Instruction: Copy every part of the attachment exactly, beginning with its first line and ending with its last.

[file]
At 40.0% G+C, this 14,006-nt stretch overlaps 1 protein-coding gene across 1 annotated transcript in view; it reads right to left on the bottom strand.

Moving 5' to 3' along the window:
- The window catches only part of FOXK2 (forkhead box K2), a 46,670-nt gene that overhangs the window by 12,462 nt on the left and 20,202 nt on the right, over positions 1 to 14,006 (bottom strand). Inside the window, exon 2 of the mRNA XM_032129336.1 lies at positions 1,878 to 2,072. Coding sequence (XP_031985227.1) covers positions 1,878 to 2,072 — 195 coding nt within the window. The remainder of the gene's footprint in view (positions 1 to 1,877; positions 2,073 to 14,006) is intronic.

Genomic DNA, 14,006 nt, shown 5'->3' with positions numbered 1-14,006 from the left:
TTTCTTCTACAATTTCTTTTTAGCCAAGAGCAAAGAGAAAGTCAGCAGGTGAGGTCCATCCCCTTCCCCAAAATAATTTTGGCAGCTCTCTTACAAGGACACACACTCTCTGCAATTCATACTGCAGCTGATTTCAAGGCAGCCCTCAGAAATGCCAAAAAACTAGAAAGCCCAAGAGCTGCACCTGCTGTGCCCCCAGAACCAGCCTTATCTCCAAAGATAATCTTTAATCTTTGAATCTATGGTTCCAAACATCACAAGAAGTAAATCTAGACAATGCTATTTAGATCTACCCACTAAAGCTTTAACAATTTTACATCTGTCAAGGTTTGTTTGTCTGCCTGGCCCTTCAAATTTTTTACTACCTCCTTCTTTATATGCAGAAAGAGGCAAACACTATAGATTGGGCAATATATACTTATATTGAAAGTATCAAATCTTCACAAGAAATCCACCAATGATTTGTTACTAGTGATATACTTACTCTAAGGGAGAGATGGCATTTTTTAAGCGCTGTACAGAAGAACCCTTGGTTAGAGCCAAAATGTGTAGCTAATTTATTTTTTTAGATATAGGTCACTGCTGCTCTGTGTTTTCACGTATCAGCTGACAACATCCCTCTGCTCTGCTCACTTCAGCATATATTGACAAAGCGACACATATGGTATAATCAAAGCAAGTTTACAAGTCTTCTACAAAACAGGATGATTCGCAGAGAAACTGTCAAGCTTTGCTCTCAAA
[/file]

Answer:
At 40.0% G+C, this 14,006-nt stretch overlaps 1 protein-coding gene across 1 annotated transcript in view; it reads right to left on the bottom strand.

Moving 5' to 3' along the window:
- The window catches only part of FOXK2 (forkhead box K2), a 46,670-nt gene that overhangs the window by 12,462 nt on the left and 20,202 nt on the right, over positions 1 to 14,006 (bottom strand). Inside the window, exon 2 of the mRNA XM_032129336.1 lies at positions 1,878 to 2,072. Coding sequence (XP_031985227.1) covers positions 1,878 to 2,072 — 195 coding nt within the window. The remainder of the gene's footprint in view (positions 1 to 1,877; positions 2,073 to 14,006) is intronic.

Genomic DNA, 14,006 nt, shown 5'->3' with positions numbered 1-14,006 from the left:
TTTCTTCTACAATTTCTTTTTAGCCAAGAGCAAAGAGAAAGTCAGCAGGTGAGGTCCATCCCCTTCCCCAAAATAATTTTGGCAGCTCTCTTACAAGGACACACACTCTCTGCAATTCATACTGCAGCTGATTTCAAGGCAGCCCTCAGAAATGCCAAAAAACTAGAAAGCCCAAGAGCTGCACCTGCTGTGCCCCCAGAACCAGCCTTATCTCCAAAGATAATCTTTAATCTTTGAATCTATGGTTCCAAACATCACAAGAAGTAAATCTAGACAATGCTATTTAGATCTACCCACTAAAGCTTTAACAATTTTACATCTGTCAAGGTTTGTTTGTCTGCCTGGCCCTTCAAATTTTTTACTACCTCCTTCTTTATATGCAGAAAGAGGCAAACACTATAGATTGGGCAATATATACTTATATTGAAAGTATCAAATCTTCACAAGAAATCCACCAATGATTTGTTACTAGTGATATACTTACTCTAAGGGAGAGATGGCATTTTTTAAGCGCTGTACAGAAGAACCCTTGGTTAGAGCCAAAATGTGTAGCTAATTTATTTTTTTAGATATAGGTCACTGCTGCTCTGTGTTTTCACGTATCAGCTGACAACATCCCTCTGCTCTGCTCACTTCAGCATATATTGACAAAGCGACACATATGGTATAATCAAAGCAAGTTTACAAGTCTTCTACAAAACAGGATGATTCGCAGAGAAACTGTCAAGCTTTGCTCTCAAA